Does God Really Call Women to Just Submit? A Response to “Submission Theology” and the Criticism of Patriarchal Christianity
Much of the teachings of the Bible are seen as oppressive and arcane, especially to the sensibilities of modern, egalitarian, and progressive cultures. The teachings of the Bible, therefore, have not been short of criticism. Perhaps some of the most infamous condemnations of scripture and the depiction of God’s character in its pages have been made by Richard Dawkins in The God Delusion. He wrote,
“The God of the Old Testament is arguably the most unpleasant character in all fiction: jealous and proud of it; a petty, unjust, unforgiving control-freak; a vindictive, bloodthirsty ethnic cleanser; a misogynistic, homophobic, racist, infanticidal, genocidal, filicidal, pestilential, megalomaniacal, sadomasochistic, capriciously malevolent bully.” (The God Delusion, p.51)
And often those who teach the scripture are cast into this same mold, as bigoted, misogynistic, and patriarchally oppressive. Such similar criticism have now fallen at the feet of Bill Gothard, a minister, speaker, writer, and founder of the Institute of Basic Life Principles. The Twitter-verse has been set a-rage with condemning and vituperative tones in response to an article published by Alternet entitled Cultish Christian Leader Teaches Women Should Submit to Husbands — Victims of His “Submission Theology” Speak Out.
Sarah Posner, the author of this article, catches this teacher backpedaling from his statements “wives submit yourselves to your own husband” and “she should submit to me, that’s in the Bible.” She, of course, found this sort of teaching arcane and oppressive—seeing it as “cultish.”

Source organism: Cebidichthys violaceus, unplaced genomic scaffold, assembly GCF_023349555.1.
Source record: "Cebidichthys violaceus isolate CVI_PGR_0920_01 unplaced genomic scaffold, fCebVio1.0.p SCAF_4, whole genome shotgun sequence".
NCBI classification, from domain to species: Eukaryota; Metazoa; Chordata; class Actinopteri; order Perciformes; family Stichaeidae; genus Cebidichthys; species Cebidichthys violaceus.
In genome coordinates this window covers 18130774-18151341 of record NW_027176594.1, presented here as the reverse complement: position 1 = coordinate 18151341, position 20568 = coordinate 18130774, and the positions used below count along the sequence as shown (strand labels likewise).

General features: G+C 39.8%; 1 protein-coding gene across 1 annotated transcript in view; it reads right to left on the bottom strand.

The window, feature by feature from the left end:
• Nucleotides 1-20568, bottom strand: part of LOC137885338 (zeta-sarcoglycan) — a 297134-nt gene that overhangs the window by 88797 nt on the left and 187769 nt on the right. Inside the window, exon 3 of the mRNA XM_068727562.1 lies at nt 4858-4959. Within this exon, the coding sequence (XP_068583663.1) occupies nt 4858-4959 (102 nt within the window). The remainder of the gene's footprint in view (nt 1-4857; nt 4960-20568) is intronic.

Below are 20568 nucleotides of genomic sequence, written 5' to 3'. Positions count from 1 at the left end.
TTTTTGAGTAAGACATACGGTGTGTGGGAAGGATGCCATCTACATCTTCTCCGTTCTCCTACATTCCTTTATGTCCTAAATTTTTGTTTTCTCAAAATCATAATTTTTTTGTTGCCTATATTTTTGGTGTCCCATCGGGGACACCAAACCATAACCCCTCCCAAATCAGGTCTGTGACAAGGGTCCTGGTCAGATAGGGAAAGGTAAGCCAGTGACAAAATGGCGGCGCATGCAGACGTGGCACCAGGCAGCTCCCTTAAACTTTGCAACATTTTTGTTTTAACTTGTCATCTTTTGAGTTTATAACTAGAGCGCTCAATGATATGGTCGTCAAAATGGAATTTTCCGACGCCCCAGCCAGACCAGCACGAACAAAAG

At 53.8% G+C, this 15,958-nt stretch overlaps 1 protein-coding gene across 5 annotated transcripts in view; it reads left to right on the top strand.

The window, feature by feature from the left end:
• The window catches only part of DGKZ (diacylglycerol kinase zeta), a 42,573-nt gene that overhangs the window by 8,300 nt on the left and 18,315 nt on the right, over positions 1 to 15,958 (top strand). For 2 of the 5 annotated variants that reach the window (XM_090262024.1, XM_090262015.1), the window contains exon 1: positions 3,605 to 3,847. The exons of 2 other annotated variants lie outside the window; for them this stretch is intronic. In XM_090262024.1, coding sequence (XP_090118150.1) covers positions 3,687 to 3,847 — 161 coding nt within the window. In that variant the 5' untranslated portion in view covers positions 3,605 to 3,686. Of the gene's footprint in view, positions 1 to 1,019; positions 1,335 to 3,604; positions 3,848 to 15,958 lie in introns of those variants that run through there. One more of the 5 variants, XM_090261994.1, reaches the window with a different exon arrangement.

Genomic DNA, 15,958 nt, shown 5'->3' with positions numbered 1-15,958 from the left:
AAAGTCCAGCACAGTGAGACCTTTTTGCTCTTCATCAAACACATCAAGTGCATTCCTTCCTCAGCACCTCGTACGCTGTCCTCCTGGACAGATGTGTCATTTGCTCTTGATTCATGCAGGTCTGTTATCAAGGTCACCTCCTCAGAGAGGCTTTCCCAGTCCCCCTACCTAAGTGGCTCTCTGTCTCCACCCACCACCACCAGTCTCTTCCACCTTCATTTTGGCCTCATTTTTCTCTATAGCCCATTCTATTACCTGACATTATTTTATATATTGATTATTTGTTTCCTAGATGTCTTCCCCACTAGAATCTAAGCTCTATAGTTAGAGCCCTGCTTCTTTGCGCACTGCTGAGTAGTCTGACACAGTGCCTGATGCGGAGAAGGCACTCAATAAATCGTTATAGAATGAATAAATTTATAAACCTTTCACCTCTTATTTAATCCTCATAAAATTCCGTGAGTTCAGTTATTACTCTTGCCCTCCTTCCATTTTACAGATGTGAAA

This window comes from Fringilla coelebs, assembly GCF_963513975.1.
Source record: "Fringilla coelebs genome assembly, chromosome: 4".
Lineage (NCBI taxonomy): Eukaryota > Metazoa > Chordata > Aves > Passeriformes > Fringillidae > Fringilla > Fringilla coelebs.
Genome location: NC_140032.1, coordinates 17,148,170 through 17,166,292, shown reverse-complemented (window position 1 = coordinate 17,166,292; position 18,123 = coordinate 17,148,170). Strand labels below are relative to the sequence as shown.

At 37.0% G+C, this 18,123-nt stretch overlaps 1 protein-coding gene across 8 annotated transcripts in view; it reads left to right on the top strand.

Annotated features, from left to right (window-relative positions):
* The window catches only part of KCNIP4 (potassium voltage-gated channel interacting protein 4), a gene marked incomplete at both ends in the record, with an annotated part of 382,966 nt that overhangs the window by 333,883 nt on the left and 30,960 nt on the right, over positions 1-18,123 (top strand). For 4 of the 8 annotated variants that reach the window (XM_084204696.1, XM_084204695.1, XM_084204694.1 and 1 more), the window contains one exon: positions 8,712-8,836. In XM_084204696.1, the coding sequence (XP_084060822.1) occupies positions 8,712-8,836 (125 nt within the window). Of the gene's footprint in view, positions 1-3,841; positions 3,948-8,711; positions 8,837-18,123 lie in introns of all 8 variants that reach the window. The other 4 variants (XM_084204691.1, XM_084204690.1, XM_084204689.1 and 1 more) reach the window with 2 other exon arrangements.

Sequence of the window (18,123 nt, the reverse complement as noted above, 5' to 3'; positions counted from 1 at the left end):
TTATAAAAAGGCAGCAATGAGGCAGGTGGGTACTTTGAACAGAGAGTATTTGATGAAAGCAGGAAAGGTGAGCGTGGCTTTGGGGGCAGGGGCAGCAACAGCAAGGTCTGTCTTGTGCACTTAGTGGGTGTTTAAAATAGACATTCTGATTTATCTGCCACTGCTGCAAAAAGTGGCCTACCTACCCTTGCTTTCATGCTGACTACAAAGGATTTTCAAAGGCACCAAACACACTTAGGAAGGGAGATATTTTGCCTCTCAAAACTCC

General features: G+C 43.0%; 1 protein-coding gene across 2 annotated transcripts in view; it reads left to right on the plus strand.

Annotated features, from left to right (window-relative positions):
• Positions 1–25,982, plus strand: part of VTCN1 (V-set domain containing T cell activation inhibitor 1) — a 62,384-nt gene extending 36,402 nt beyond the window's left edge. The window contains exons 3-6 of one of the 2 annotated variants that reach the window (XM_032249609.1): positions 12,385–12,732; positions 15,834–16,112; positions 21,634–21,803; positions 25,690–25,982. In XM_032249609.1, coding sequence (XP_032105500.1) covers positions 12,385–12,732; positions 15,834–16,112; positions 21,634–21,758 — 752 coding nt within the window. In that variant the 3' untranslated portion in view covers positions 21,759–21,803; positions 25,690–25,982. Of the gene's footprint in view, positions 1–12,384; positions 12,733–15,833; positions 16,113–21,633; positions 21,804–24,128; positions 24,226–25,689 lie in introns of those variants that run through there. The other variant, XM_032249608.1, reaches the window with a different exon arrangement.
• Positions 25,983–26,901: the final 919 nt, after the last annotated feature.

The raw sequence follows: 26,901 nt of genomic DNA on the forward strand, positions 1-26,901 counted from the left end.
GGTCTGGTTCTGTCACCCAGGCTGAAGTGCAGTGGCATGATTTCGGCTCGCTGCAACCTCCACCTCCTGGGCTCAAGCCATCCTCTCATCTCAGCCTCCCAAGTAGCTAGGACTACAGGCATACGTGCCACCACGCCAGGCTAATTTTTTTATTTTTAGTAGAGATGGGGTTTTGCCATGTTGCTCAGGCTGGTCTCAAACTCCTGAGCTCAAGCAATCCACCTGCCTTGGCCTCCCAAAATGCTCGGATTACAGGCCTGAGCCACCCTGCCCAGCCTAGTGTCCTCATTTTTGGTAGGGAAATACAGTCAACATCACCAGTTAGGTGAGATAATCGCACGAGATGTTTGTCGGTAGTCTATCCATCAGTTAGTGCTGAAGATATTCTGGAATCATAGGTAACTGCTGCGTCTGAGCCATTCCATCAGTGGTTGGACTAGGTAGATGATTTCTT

She is not alone, of course, but a chorus of voices have joined her on twitter saying such things as “Submission theology: it’s for weak men” and “Submission theology: putting your boots on the necks of women in the name of God.”
The criticism extends far beyond this particular man, whom I do not know personally and whom I do not wish to defend.The particular criticisms and smudging of some biblical and theological teachings do, however, require a response.
Gothard, used as a representative of patriarchal and oppressive Christians, is cited as teaching that a man serves as an “umbrella of authority” under which his wife and family are protected. The husband, according to the “damnable” teachings of Gothard, is responsible for the physical and spiritual protection and growth of the family. This authority, Gothard’s critics say, leads to tyrannical and oppressive authority under which children and wives are left with little to no freedom.
Gothard’s “victims” bemoaned the outlandish teachings of this vile pastor. According to one former congregant, “Gothard required total submission to God, doesn’t matter what you think, want, or feel, it only matters what God wants.” Moreover, “Women are taught how to ‘radiate the brightness of the Lord Jesus Christ through their thoughts, words, and actions,’ becoming ‘virtuous women,’ and recognizing the importance of ‘falling in love with the Lord, accepting your design and realizing your unique gifts.” One woman even blamed her father for still being single to this day because he oppressively disallowed dating. Rather, her father insisted on courtship—an approach to relationships in which God is sought and marriage becomes the primary focus. Many women, now “freed” from their husbands and fathers whom believed and practiced such things collectively described their former lives as dogmatic and a real life story of “brainwashing.”
The heart of the criticisms are feminist in nature.
Feminism, to be clear, is not some evil or distorting system of beliefs as some evangelicals believe. If feminism is about equality between the sexes, than Paul the Apostle was the greatest feminist of the ancient world—making outlandish claims that there is no division is sex or class within the body of Christ. He wrote, “There is neither Jew nor Gentile, neither slave nor free, nor is there male and female, for you are all one in Christ Jesus.” (Galatians 3:28)